The top election official in Texas said that his office discovered that nearly 95,000 non-U.S. citizens are registered to vote in the state and that about 58,000 of them have voted at least once.
Texas Secretary of State David Whitley said that his office identified the tens of thousands of illegal votes.
Voting in an election when the voter knows he or she isn’t eligible to vote is a second-degree felony in Texas. Whitley said his office sent the data to the Texas Attorney General’s Office to investigate and prosecute those who illegally voted.
“Integrity and efficiency of elections in Texas require accuracy of our state’s voter rolls, and my office is committed to using all available tools under the law to maintain an accurate list of registered voters,” Whitley said in a statement.
“Texas voters … should not have their voices muted by those who abuse the system,” he added.
The information came from Department of Public Safety records, which the Secretary of State’s office now plans on using to cross-reference with the state’s statewide voter registration database on a monthly basis to root out potential non-U.S. citizens who have registered to vote.
When they are identified, the office will notify the county in which the person is registered. If the person who has been identified doesn’t respond with proof within 30 days then their registered will be canceled.
“Our agency has provided extensive training opportunities to county voter registrars so that they can properly perform list maintenance activities in accordance with federal and state law, which affords every registered voter the chance to submit proof of eligibility,” Whitley said.
Groups that advocate for everyone possible to vote admitted that illegal voting does happen but said it doesn’t happen very much.
“There is no credible data that indicates illegal voting is happening in any significant numbers, and the Secretary’s statement does not change that fact,” Beth Stevens, voting rights legal director with the Texas Civil Rights Project, told the Houston Chronicle.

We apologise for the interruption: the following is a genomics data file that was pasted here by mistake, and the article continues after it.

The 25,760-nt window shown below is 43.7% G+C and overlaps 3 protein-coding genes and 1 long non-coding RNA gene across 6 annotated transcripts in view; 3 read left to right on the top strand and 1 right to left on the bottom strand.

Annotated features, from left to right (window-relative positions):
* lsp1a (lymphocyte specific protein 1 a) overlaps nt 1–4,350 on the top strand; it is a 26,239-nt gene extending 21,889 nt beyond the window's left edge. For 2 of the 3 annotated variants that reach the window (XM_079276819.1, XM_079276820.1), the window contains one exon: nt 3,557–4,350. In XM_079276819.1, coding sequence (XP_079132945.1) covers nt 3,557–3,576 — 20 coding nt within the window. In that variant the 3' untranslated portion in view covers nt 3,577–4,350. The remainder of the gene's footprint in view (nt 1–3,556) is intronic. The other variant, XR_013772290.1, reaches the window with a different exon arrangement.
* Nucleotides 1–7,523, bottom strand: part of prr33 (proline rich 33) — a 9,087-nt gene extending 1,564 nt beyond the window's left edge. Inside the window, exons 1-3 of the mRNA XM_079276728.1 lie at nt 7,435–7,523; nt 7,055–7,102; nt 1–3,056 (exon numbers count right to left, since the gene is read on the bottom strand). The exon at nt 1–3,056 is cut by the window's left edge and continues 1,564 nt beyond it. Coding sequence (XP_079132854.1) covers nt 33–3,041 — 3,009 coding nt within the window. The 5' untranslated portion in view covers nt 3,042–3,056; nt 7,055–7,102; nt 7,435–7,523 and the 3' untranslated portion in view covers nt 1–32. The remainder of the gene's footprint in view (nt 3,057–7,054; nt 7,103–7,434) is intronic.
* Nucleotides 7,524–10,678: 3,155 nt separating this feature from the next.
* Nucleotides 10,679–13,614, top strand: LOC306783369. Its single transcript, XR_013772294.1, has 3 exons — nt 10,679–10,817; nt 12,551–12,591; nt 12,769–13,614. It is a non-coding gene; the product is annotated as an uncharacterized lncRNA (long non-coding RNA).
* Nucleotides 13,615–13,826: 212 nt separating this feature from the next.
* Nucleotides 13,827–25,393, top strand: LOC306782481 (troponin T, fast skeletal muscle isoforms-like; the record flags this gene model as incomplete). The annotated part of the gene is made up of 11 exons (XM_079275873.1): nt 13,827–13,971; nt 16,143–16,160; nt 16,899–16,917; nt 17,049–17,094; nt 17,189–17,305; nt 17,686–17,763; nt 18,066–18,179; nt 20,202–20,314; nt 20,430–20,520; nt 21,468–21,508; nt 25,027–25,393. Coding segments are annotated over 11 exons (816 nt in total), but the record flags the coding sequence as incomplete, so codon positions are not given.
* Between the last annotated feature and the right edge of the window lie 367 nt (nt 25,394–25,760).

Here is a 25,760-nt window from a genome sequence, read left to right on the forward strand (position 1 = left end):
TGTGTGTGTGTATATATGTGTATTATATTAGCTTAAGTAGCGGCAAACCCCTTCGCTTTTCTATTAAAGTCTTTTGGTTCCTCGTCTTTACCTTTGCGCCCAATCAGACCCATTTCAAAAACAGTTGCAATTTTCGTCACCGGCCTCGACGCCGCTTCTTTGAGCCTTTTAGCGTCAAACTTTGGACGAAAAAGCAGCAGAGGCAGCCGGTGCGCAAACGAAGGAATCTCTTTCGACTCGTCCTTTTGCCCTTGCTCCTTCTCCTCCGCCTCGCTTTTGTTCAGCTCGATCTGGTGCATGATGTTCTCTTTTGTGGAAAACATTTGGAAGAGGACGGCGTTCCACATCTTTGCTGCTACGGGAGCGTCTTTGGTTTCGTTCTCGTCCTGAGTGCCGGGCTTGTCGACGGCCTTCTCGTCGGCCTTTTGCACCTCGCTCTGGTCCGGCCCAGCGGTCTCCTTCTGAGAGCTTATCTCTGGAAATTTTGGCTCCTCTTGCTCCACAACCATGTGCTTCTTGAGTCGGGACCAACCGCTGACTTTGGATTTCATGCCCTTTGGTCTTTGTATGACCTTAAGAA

Meanwhile, Attorney General Ken Paxton confirmed that his office received the information from Whitley’s office.
“Every single instance of illegal voting threatens democracy in our state and deprives individual Texans of their voice. We’re honored to have partnered with the Texas Secretary of State’s office in the past on voter initiatives and we will spare no effort in assisting with these troubling cases. My Election Fraud Unit stands ready to investigate and prosecute crimes against the democratic process when needed,” he said in a statement.
From 2005 to 2017 the office prosecuted 97 people for voter fraud violations, and in 2018 alone it prosecuted another 33 defendants for election fraud violations.
Under Texas law, noncitizens who are in the United States legally can obtain driver’s licenses—but only citizens are eligible to vote.
Texas law does not require verification of a voter’s statement that they are a citizen, leading to the thousands of people illegally voting.
#Mexico native and #IllegalImmigrant Enrique Salazar Ortiz, who voted in US elections, was sentenced to 30 months in prison for making a false statement on a passport application, unlawful voting by an #IllegalAlien, and aggravated #IdentityTheft. https://t.co/weiOaWoIY6
— The Epoch Times (@EpochTimes) January 25, 2019
Illegal Immigrant Sentenced for Voting
The news came during the same week that an illegal immigrant from Mexico who admitted to voting was sentenced to 30 months in prison.
Enrique Salazar Ortiz, a native of Mexico, was convicted of making a false statement on a passport application, unlawful voting by an illegal alien, and aggravated identity theft, reported the San Antonio Express-News.
Ortiz used a stolen identity to vote in the 2016 presidential election. The name on the stolen ID was Jesse Vargas Jr.
According to a report by the Treasury Inspector General for Tax Administration released in 2017, illegal aliens steal hundreds of thousands of legal identities to gain employment. Up to 29 million illegal aliens are living in the United States, according to researchers at Yale University.
Vargas himself left the area as a teenager but someone used his identification to vote in local elections “since at least 1994,” Bexar County elections administrator Jacque Callanen told the Express-News, including in the 2008 Democratic primary.
A public defender told District Judge Fred Biery that the Vargas identity was used by four men in total and that Ortiz had just used it in the 2016 election.
Ortiz began using the name several years ago after buying it from a man in a bar for $20, she added.
In late 2018 Ortiz admitted to voting in the 2016 election but refused to tell authorities if he voted in any other elections, reported the Express-News.
The fake identification was detected by the State Department in December 2016 after Ortiz mailed in a passport renewal application for a passport that he had been using fraudulently for 10 years. He was arrested in August 2017.
When asked in court whether he knew what he was doing what was illegal, Ortiz said he did.
“Unfortunately, yes, I knew it was,” Salazar said.